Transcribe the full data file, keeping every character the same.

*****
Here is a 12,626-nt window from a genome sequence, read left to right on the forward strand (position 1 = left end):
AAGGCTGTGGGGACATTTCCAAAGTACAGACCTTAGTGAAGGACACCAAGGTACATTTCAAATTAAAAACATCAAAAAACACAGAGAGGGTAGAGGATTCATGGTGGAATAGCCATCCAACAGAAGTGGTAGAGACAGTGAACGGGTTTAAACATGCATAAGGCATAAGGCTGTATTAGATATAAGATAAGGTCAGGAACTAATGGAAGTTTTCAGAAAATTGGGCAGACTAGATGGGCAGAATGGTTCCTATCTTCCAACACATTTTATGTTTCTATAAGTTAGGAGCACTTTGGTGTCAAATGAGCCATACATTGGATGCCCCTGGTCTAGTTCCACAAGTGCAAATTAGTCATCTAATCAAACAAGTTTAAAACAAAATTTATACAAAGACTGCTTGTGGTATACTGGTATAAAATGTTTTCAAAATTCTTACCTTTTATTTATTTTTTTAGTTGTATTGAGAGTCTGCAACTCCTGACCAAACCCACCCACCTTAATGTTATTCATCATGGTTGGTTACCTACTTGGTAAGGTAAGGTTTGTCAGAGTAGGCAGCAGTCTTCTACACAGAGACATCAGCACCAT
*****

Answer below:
Here is a 12,626-nt window from a genome sequence, read left to right on the forward strand (position 1 = left end):
AAGGCTGTGGGGACATTTCCAAAGTACAGACCTTAGTGAAGGACACCAAGGTACATTTCAAATTAAAAACATCAAAAAACACAGAGAGGGTAGAGGATTCATGGTGGAATAGCCATCCAACAGAAGTGGTAGAGACAGTGAACGGGTTTAAACATGCATAAGGCATAAGGCTGTATTAGATATAAGATAAGGTCAGGAACTAATGGAAGTTTTCAGAAAATTGGGCAGACTAGATGGGCAGAATGGTTCCTATCTTCCAACACATTTTATGTTTCTATAAGTTAGGAGCACTTTGGTGTCAAATGAGCCATACATTGGATGCCCCTGGTCTAGTTCCACAAGTGCAAATTAGTCATCTAATCAAACAAGTTTAAAACAAAATTTATACAAAGACTGCTTGTGGTATACTGGTATAAAATGTTTTCAAAATTCTTACCTTTTATTTATTTTTTTAGTTGTATTGAGAGTCTGCAACTCCTGACCAAACCCACCCACCTTAATGTTATTCATCATGGTTGGTTACCTACTTGGTAAGGTAAGGTTTGTCAGAGTAGGCAGCAGTCTTCTACACAGAGACATCAGCACCAT